Scientists in Virginia and Maryland are planning an experimental release of 40,000 hatchery-raised crabs to boost the Chesapeake’s dwindling crab population.

The crabs will be placed in selected tributaries this summer to see if rivers and creeks that don’t seem to have many crabs will be able to support them. If the crabs thrive, the experiment could be the first step toward supplementing the Bay’s dwindling crab population through captive breeding.

“We’re just starting to explore a new avenue,” said Yonathan Zohar, director of the University of Maryland Biotechnology Institute’s Baltimore lab. “I can’t say whether this is going to be commercially successful or not, but I think this is a tool we cannot afford to ignore.”

Blue crab harvests have dropped from 55 million pounds in 1993 to a low of 20.2 million pounds in 2000. Maryland and Virginia officials are imposing new restrictions on crabbers to help the crab population recover.

Researchers have discovered that lengthening spring and summer days will prompt crabs to become fertile and mate. By exposing the crabs to long, artificially balmy and bright days, scientists have triggered year-round mating and hatching.

The process to raise crabs from eggs to adulthood in a hatchery takes eight months in the lab, although experts think that in the wild, most crabs take two years to mature.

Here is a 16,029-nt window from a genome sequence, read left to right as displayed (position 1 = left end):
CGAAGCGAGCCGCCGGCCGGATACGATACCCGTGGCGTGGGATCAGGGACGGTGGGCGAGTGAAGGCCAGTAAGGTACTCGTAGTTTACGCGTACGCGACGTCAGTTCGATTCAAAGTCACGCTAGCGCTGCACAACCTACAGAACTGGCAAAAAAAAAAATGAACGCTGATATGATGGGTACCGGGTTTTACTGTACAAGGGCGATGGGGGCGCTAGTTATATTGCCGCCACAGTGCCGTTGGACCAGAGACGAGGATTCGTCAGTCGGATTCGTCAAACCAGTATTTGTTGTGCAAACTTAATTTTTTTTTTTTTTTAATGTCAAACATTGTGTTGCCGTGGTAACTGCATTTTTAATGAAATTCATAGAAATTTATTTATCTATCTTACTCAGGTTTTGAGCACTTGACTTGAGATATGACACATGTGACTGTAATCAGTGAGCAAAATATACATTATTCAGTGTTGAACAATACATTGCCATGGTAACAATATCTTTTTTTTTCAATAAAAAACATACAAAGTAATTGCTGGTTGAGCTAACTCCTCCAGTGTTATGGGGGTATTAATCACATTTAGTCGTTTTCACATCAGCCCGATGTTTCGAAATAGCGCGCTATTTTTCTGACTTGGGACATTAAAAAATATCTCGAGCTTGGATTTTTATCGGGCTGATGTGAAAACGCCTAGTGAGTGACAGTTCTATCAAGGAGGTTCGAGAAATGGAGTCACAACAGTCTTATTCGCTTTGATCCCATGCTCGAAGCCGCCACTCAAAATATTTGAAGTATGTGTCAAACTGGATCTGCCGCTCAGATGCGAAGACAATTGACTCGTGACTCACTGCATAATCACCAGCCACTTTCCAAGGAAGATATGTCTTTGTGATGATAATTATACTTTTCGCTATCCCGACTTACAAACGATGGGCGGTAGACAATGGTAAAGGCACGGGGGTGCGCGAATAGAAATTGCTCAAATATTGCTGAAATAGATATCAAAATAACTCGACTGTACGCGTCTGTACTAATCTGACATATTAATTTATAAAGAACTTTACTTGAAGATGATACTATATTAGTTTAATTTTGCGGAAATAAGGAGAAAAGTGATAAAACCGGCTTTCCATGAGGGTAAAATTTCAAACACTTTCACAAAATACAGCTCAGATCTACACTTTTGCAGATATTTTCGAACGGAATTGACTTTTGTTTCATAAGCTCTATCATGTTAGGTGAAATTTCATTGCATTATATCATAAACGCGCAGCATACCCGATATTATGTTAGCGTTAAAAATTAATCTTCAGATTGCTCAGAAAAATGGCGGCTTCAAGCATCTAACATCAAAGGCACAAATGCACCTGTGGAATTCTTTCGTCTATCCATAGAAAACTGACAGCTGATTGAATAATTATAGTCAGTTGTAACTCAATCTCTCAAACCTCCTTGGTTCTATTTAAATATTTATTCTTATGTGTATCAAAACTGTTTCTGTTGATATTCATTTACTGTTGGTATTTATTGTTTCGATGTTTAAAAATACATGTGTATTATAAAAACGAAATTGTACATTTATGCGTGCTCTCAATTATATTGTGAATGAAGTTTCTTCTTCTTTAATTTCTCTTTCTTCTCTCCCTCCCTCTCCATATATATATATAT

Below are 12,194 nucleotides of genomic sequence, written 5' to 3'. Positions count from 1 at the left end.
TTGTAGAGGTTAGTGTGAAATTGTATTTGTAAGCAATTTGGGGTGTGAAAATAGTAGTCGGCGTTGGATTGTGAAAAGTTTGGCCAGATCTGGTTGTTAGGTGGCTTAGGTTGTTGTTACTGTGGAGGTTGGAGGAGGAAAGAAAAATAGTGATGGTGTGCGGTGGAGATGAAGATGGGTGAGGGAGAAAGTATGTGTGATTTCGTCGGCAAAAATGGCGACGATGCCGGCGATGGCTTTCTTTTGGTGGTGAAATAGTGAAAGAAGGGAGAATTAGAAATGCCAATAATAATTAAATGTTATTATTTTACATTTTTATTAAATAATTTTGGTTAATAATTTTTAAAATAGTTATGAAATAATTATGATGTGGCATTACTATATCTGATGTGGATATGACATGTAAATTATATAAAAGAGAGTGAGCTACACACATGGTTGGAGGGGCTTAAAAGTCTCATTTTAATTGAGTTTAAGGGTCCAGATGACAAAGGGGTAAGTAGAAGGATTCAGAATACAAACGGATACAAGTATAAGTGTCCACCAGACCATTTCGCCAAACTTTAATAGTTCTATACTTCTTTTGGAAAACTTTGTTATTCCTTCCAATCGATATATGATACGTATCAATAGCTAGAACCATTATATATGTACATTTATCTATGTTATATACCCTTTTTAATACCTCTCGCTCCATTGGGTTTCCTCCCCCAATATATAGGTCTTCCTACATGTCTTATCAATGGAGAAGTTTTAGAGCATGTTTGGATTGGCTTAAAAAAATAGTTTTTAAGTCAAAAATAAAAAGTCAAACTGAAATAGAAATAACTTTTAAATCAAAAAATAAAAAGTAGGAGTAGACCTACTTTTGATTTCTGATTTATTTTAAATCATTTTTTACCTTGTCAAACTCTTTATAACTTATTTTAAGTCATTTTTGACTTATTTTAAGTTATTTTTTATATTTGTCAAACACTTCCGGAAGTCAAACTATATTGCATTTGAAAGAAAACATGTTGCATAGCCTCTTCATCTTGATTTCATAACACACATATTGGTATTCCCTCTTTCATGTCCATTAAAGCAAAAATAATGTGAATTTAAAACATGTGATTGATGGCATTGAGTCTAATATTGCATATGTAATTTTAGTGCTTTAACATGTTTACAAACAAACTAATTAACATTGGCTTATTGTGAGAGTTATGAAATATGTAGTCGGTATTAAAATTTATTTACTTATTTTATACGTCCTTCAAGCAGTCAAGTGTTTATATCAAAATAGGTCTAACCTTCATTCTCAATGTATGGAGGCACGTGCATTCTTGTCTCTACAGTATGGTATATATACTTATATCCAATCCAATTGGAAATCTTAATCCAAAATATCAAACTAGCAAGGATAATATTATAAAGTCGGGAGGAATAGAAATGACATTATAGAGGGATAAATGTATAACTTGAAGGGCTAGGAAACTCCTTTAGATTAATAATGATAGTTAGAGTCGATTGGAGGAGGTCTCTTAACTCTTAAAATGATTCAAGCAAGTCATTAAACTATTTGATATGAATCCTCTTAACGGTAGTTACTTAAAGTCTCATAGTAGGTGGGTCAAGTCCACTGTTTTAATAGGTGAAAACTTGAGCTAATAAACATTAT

Biologist Rom Lipcius of the Virginia Institute of Marine Science would like to use hatchery crabs to test a theory that some of the Bay’s rivers and creeks could support more crabs than they do.

In experiments on the York River, Lipcius found that young crabs rely on tides to carry them upstream into rivers and creeks, and they aren’t spread out evenly. Another experiment found that while crabs were most abundant in underwater grass beds that are considered prime nursery areas, a greater percentage of crabs survive to adulthood in muddy or sandy areas upstream. “That’s been a real surprise,” he said. The crabs may be thriving in muddy areas because they have fewer predators and more of the clams that are their favorite food, he said.

Lipcius wants to plant hatchery crabs in grassy areas and others on muddy bottoms and see where they end up. The results could show whether some areas that produce very few crabs now might yield more with hatchery-raised animals, he said.

Lipcius intends to conduct the experiments this summer if the hatchery can produce enough baby crabs. If not, he’ll do a trial run with crabs caught elsewhere in the Bay and moved to the experimental areas.

The proposed experiment would need approval from fishery managers in Virginia and Maryland.